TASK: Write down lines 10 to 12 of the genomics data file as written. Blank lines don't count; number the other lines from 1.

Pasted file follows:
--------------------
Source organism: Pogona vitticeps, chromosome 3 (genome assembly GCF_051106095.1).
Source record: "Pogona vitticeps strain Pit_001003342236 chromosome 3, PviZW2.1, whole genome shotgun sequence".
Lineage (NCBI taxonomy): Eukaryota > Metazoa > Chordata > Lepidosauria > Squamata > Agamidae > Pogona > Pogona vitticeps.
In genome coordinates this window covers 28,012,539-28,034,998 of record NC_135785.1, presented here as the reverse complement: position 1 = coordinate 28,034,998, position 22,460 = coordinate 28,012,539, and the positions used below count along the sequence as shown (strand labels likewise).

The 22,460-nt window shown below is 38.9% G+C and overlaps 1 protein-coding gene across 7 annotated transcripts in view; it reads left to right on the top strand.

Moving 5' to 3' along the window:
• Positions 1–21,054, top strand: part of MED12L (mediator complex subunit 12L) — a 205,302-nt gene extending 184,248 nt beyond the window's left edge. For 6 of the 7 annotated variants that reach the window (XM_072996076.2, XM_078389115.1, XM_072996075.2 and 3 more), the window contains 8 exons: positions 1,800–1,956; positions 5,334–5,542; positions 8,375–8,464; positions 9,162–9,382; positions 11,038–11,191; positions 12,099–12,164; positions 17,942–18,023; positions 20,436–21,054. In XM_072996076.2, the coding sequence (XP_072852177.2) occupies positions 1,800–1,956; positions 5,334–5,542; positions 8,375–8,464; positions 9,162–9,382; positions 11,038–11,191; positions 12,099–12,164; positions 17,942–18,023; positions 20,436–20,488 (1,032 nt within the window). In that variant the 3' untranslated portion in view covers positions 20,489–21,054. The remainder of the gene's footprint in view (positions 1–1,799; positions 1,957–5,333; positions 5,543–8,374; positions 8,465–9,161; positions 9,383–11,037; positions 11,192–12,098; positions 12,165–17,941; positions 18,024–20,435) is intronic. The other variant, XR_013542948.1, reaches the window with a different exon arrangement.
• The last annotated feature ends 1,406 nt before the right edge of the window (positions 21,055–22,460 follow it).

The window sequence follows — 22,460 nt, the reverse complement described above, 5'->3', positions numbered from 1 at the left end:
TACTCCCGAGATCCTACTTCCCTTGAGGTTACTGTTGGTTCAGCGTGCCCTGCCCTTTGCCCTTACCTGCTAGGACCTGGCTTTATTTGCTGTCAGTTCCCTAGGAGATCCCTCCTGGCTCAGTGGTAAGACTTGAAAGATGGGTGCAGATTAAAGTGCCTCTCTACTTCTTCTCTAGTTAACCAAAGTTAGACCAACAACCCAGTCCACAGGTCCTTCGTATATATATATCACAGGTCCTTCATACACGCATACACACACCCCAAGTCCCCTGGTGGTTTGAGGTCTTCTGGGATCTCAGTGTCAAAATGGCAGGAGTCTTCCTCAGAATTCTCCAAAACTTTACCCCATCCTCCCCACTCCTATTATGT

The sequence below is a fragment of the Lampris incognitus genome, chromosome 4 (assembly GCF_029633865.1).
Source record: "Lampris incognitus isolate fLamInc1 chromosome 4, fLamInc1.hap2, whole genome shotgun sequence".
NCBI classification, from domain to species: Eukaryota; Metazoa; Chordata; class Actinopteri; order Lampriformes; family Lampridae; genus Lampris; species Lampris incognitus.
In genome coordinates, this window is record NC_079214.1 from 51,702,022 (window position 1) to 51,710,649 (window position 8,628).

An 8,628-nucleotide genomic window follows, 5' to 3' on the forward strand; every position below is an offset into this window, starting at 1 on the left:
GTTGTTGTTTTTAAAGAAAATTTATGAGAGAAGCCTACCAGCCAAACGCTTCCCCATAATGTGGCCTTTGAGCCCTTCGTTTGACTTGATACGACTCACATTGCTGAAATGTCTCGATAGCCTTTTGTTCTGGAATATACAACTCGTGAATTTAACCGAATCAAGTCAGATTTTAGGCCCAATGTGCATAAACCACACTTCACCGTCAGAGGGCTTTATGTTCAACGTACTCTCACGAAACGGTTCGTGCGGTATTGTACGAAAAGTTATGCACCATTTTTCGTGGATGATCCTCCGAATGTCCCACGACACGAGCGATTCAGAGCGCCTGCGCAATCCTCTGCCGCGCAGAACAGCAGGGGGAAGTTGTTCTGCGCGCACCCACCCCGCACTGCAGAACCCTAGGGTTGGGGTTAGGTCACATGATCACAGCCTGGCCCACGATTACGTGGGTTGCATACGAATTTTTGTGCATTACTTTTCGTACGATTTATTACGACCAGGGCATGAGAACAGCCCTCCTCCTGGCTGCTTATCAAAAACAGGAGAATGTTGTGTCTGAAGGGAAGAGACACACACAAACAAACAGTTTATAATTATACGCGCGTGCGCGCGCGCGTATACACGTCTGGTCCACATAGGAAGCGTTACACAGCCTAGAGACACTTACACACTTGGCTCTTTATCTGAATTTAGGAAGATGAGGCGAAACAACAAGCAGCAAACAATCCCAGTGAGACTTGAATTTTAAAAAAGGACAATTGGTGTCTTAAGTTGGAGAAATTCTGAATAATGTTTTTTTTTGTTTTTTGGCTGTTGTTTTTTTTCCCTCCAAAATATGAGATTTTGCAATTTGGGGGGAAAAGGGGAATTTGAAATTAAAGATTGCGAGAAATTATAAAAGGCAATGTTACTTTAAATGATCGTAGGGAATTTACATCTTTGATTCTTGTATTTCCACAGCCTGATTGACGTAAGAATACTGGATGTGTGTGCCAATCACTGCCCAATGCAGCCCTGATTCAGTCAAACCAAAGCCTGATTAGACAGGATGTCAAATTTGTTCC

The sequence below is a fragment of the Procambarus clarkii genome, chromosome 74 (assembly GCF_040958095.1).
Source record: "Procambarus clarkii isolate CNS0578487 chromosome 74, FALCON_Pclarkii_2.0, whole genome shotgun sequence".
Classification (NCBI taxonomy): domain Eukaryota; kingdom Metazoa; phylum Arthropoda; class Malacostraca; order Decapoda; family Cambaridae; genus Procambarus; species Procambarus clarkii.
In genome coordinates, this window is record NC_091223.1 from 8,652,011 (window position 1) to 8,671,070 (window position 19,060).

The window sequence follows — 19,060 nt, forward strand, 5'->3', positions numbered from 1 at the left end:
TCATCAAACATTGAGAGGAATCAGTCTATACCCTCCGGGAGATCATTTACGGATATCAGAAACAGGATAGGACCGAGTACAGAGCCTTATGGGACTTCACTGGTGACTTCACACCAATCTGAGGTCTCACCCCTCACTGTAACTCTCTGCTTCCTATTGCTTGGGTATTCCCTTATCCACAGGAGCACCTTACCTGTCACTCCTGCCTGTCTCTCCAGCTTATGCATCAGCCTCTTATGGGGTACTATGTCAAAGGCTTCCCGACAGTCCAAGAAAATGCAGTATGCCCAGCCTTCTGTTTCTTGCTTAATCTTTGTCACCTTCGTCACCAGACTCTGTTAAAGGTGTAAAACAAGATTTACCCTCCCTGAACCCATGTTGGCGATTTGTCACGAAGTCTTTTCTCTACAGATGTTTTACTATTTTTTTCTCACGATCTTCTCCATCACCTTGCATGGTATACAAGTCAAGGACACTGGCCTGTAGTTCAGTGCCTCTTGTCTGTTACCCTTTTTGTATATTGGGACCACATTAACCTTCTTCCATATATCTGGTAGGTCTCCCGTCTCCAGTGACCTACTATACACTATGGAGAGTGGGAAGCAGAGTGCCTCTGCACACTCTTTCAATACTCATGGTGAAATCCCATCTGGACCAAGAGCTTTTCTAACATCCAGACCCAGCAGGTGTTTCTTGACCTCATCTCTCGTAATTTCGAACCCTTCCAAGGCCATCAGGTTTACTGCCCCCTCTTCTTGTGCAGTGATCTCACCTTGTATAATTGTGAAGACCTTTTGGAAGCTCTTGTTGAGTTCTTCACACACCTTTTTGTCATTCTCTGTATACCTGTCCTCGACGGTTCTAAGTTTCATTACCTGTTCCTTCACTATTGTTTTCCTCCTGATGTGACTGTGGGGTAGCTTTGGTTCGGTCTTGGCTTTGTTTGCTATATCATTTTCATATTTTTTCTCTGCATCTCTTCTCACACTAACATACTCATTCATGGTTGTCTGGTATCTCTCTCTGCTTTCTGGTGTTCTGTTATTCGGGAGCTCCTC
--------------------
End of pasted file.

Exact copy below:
TACTCCCGAGATCCTACTTCCCTTGAGGTTACTGTTGGTTCAGCGTGCCCTGCCCTTTGCCCTTACCTGCTAGGACCTGGCTTTATTTGCTGTCAGTTCCCTAGGAGATCCCTCCTGGCTCAGTGGTAAGACTTGAAAGATGGGTGCAGATTAAAGTGCCTCTCTACTTCTTCTCTAGTTAACCAAAGTTAGACCAACAACCCAGTCCACAGGTCCTTCGTATATATATATCACAGGTCCTTCATACACGCATACACACACCCCAAGTCCCCTGGTGGTTTGAGGTCTTCTGGGATCTCAGTGTCAAAATGGCAGGAGTCTTCCTCAGAATTCTCCAAAACTTTACCCCATCCTCCCCACTCCTATTATGT

The sequence below is a fragment of the Lampris incognitus genome, chromosome 4 (assembly GCF_029633865.1).
Source record: "Lampris incognitus isolate fLamInc1 chromosome 4, fLamInc1.hap2, whole genome shotgun sequence".